At a little over 9 watts plate dissipation per 6V6, you have them biased at a good point for getting good tone and long tube life. For a bit fuller and warmer tone, you can safely go a little higher and bias them at perhaps 24 or 25 ma per 6V6 at idle.Ac voltage from wall socket 119.5 volts, plate votage on jj 6v6 tube 420 volts and current 22ma. The amp is a blackfaced '78 Princeton Reverb with a 5u4gb rectifier tube.
True, but the power limit of the output tubes is the final limiting variable. I'll bet this was what the original post was asking.Originally posted by Old Tele man
AL1--to get more power output (Po) from your amp, you need more drive signal (Vg) going into the grids of the output tubes...and that comes from the phase inverter...of course, that only becomes effective IF there's already some plate voltage (B+) "headroom" available.
...the power output equation is:
Po = Zo' * (gm * Vg)^2
Po = Power output, Watts
Zo' = Effective load impedance, Ohms
gm = Tube transconductance, Amps-per-Volt
Vg = Control grid AC-signal, Volts(peak)
...thus, you can see that output power is increased by either:
1) using a higher impedance (Zoo) output transformer...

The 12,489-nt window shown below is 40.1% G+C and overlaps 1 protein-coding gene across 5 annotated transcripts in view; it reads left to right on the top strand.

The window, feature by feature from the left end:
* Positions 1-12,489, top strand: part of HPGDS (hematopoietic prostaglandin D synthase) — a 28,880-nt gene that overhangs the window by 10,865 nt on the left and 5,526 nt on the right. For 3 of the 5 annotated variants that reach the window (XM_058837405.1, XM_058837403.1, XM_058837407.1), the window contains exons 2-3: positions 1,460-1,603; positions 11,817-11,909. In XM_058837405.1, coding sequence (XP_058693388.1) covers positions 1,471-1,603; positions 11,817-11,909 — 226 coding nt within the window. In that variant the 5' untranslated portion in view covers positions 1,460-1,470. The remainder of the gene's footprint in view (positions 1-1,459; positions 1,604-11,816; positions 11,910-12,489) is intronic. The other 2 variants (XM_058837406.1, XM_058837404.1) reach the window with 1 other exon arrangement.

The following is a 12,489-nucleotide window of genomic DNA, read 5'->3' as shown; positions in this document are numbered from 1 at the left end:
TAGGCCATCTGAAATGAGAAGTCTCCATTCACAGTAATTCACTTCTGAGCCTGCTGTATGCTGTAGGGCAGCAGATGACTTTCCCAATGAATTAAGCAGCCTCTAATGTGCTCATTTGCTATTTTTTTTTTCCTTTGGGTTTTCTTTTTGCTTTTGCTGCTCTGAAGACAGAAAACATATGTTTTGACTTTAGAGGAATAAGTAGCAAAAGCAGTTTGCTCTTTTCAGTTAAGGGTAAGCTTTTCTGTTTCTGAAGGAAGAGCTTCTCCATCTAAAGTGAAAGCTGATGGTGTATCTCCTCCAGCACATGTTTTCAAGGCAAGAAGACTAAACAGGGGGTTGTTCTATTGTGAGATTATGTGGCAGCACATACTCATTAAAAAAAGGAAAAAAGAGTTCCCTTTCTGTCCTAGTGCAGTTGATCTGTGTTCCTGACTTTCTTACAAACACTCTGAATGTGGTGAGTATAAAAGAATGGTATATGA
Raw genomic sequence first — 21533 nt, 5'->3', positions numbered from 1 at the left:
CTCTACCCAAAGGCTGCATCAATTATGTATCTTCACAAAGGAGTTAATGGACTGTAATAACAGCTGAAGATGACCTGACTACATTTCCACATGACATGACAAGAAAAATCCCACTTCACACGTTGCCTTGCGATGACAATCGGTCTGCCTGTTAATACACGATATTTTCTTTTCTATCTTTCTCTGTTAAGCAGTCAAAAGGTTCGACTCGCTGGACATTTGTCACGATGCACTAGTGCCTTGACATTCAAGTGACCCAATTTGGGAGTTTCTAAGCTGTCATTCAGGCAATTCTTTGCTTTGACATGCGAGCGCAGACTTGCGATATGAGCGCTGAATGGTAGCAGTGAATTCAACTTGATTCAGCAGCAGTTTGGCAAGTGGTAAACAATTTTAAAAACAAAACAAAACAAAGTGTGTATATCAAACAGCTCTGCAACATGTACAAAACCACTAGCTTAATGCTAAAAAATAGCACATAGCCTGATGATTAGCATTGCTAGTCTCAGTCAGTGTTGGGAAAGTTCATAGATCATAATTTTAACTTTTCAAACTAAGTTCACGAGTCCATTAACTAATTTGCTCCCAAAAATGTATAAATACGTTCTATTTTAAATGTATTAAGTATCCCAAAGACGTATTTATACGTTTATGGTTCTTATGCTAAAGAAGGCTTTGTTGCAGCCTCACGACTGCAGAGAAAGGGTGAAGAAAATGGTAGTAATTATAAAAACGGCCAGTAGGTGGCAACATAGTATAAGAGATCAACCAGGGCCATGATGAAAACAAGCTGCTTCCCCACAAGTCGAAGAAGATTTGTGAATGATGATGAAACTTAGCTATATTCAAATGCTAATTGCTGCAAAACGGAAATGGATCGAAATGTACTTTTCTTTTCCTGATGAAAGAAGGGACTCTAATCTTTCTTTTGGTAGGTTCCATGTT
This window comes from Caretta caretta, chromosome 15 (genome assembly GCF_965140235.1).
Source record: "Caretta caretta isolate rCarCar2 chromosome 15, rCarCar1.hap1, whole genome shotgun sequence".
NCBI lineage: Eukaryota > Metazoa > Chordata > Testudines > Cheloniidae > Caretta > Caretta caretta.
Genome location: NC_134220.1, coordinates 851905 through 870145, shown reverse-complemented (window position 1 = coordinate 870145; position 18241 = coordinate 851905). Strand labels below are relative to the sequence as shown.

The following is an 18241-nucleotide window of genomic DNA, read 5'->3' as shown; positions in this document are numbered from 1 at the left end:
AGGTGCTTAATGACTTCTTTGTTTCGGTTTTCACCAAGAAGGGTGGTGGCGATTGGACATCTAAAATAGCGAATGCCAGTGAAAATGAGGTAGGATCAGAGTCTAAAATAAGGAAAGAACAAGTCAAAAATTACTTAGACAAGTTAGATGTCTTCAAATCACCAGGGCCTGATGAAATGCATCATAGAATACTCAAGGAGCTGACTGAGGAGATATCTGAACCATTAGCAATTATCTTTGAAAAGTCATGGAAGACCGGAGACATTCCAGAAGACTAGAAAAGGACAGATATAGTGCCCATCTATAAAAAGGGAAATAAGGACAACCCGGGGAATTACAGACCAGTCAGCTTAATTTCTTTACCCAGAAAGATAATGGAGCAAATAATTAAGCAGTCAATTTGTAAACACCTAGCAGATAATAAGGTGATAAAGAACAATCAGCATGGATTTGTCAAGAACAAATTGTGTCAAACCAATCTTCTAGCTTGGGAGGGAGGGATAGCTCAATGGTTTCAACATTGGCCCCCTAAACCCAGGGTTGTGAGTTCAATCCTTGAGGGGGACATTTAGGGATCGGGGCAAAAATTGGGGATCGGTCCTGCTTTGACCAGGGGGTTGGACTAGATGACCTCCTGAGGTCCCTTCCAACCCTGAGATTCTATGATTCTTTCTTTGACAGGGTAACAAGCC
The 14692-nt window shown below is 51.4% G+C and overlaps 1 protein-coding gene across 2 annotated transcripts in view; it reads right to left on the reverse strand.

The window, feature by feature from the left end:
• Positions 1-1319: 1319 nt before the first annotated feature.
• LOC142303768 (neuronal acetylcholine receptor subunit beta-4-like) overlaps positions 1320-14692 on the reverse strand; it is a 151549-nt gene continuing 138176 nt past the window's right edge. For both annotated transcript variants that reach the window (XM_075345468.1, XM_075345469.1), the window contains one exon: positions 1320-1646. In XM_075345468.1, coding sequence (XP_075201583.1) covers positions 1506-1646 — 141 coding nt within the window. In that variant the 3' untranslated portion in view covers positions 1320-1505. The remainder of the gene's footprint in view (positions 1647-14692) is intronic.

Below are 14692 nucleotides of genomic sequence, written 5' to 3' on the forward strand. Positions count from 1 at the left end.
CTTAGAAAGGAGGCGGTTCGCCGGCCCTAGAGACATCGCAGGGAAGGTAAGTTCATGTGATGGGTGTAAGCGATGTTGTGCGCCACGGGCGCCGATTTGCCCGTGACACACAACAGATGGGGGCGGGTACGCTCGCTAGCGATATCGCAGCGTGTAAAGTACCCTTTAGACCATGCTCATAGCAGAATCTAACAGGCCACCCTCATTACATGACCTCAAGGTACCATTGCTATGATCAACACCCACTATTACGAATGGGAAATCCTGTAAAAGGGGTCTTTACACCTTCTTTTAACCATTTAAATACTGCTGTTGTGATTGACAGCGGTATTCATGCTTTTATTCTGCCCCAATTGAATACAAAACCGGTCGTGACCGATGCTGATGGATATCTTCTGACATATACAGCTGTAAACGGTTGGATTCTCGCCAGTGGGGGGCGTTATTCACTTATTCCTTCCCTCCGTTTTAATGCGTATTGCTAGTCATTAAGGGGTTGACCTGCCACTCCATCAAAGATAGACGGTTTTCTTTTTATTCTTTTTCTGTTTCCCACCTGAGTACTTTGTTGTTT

2) using tubes with greater transconductance (gm) values...
3) using a phase-inverter (PI) that puts out more signal (think Paul C and B+ tap mods here)...
...however, as Jim Salman notes, none of these will do much good IF there isn't any MORE plate voltage available for the increased output voltage "swing" to occur over...ie: the amp is probably B+ voltage "starved" (limited?).
This isn't as big of an issue with the earlier (original blackface) Princeton Reverbs that have the GZ34 rectifier tube, since the GZ34 takes significantly longer to warm up and supply current to the rest of the amp, compared with the 5U4GB.Since this amp doesn't have a standby switch, the voltage on the plates goes over 485 and the current at about 31ma until the tubes warm up. Is this normal and safe? Thanks.
Yes, but in this case, the first filter (one of four in the multi-section can) is rated for 450 or 475 volts max. working voltage. While in standby mode, the voltage on it could go well beyond the max. value. That's why I recommended the "tweed" style setup instead of the usual blackface wiring.Perhaps splitting hairs, but I usually prefer to put the standby switch after the first filter (may require rewiring OT center tap etc.) to allow the first filter to charge fully before B+ is applied to the rest of the amp.